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Observations from visits to independent garden centers and retailers in Holland and Scotland

By Maria Zampini for gardencenter magazine.com  December 17, 2014


In mid-October I had a once-in-a-lifetime experience: I traveled to Holland and Scotland. The “excuse” was my cousin and goddaughter Rebecca’s wedding at Dalhousie Castle in Edinburgh. And, since I’d be flying through Amsterdam, it was reason enough to spend a few days with my business associate and friend Peter van Rijssen of Plantipp/Concept Plants.

I visited Tuincentrum De Bosrand garden center in Holland, the House of Bruar in the Scottish Highlands and the Royal Mile in Edinburgh, and all provided retail inspiration.

Late on a Thursday afternoon, Peter and I stopped at Tuincentrum De Bosrand, a large independent garden center in Holland. The parking lot was full. There were no special events happening, and Halloween wasn’t for another week, but it was busy. Here are a few observations:

1. There were the typical IGC departments, but the store layout was similar to an IKEA; it was twisty-turvy where you had to wind through the entire store to get to what you might specifically be looking for or to reach the checkout. It is more difficult for the shopper to make a beeline to one department, snag a specific item and head straight to the checkout.

2. They had at least one if not two benches of plants in every single department, again increasing the impulse sales opportunity. It reminded customers that they were in a garden center while adding to the ambiance.

3. Christmas displays were dispersed throughout the entire garden center.

4. The nursery area was stocked full and looked freshly fabulous. I was so jealous! There were no end-of-the-season, tired looking, overgrown, unkempt product for sale. There was a mix of ornamentals, perennials, mums, ornamental kale and cabbage. Customers were buying, and not just the seasonal material.

5. The overwhelming majority of plants, whether part of indoor or outdoor displays, were not on the ground, but were at hip- or waist-height on benches where they were easily seen, picked up and purchased.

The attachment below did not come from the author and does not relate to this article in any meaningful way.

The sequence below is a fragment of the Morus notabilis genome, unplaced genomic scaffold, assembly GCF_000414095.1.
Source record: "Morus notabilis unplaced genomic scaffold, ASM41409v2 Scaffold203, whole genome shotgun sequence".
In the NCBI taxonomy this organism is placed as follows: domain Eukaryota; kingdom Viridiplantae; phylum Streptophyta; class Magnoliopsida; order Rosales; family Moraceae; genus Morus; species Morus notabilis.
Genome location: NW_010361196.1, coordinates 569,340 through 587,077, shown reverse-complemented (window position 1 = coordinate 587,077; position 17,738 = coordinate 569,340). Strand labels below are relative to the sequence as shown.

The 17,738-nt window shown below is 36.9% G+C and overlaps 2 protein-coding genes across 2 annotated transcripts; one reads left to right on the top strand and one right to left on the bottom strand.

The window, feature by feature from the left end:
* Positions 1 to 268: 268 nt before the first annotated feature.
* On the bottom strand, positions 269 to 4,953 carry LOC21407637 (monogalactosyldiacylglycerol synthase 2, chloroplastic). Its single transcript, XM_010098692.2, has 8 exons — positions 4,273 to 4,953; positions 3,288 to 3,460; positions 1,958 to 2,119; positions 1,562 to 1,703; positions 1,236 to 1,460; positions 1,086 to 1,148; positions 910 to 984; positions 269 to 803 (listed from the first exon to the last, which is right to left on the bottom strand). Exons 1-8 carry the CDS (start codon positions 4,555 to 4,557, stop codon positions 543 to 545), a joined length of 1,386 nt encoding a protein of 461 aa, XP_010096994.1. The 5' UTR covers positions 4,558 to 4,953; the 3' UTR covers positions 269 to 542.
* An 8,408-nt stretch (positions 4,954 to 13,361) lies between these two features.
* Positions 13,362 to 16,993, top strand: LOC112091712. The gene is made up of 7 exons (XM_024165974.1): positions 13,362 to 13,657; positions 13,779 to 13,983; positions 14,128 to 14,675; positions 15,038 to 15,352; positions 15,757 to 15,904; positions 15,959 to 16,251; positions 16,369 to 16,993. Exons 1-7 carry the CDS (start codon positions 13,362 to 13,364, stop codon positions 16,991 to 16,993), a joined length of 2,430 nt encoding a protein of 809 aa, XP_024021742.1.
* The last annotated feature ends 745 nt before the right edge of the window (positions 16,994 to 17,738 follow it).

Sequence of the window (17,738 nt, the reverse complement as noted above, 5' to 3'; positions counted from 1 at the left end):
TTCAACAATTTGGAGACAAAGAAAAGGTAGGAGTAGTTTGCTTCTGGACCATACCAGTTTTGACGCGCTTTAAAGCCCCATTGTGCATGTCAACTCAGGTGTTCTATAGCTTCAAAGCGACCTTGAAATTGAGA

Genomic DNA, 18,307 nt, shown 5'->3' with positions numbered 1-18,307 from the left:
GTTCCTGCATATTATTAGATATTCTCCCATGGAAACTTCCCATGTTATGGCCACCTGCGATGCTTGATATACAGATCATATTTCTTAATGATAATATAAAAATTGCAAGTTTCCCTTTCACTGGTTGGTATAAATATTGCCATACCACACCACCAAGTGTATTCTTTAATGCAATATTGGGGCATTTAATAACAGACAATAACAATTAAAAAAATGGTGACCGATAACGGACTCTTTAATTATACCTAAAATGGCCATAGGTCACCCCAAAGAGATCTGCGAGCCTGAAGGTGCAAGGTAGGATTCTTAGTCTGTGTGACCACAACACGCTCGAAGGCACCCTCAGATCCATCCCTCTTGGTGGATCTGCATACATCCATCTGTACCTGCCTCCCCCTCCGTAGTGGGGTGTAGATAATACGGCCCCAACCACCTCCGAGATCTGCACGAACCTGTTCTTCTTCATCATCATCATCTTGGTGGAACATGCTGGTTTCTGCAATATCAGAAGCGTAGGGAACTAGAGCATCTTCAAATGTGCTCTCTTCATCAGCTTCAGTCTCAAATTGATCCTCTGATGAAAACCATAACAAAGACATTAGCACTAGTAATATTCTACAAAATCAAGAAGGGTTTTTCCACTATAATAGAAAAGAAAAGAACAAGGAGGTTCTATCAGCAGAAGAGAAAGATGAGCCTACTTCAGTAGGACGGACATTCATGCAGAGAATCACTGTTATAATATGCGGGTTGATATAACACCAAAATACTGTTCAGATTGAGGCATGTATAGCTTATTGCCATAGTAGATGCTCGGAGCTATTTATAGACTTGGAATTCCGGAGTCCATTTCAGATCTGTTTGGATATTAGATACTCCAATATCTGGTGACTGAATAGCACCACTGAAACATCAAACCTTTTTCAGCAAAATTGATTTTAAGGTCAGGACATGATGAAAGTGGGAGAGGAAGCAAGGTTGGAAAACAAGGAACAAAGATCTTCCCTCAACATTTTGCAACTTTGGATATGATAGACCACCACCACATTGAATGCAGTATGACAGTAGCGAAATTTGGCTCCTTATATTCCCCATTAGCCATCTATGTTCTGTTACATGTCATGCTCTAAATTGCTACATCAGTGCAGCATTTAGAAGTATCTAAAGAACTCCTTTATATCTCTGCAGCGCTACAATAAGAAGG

6. Right in the middle of the store was the café so customers could rest, relax and recharge while shopping.

7. The front of the store was landscaped and featured mixed containers. Both areas highlighted seasonal plants, created a warm welcome mat and set the tone for what shoppers would encounter once they walked through the door.

While in Edinburgh, Scotland, I stayed at a hotel on the Royal Mile (think Magnificent Mile in Chicago, only with cobblestone streets). It was lined with tourist stores that essentially sold the same product. More inviting storefronts and window displays made me stop at one and not the other, but the salesperson made the difference. There was one small, more dingy shop but the storekeeper had a traditional brogue and helped us find perfect gifts after asking pertinent questions. Plus her little hole-in-the-wall had the biggest and best selection we’d seen of Heather jewelry.

As part of our Sottish Highlands bus tour, we stopped at the House of Bruar. It was an upscale shopping center with a variety of departments and a mix of traditional and unique gift items. It also had a huge section of fresh and gourmet foods. Outside it boasted an open air food market featuring seasonal plants and bulbs. The entire place was spotless and had simple but clean, full displays to shop from.

There was nothing earth-shattering about my retail experiences. Most of it is common sense: clean, full, timely and inspirational displays manned by good salespeople and that are shopper friendly. The difference will come in whether American IGCs will embrace change and act upon successful ideas that could help differentiate their stores taking them to the next level, not just during the holidays, but 365 days of the year.

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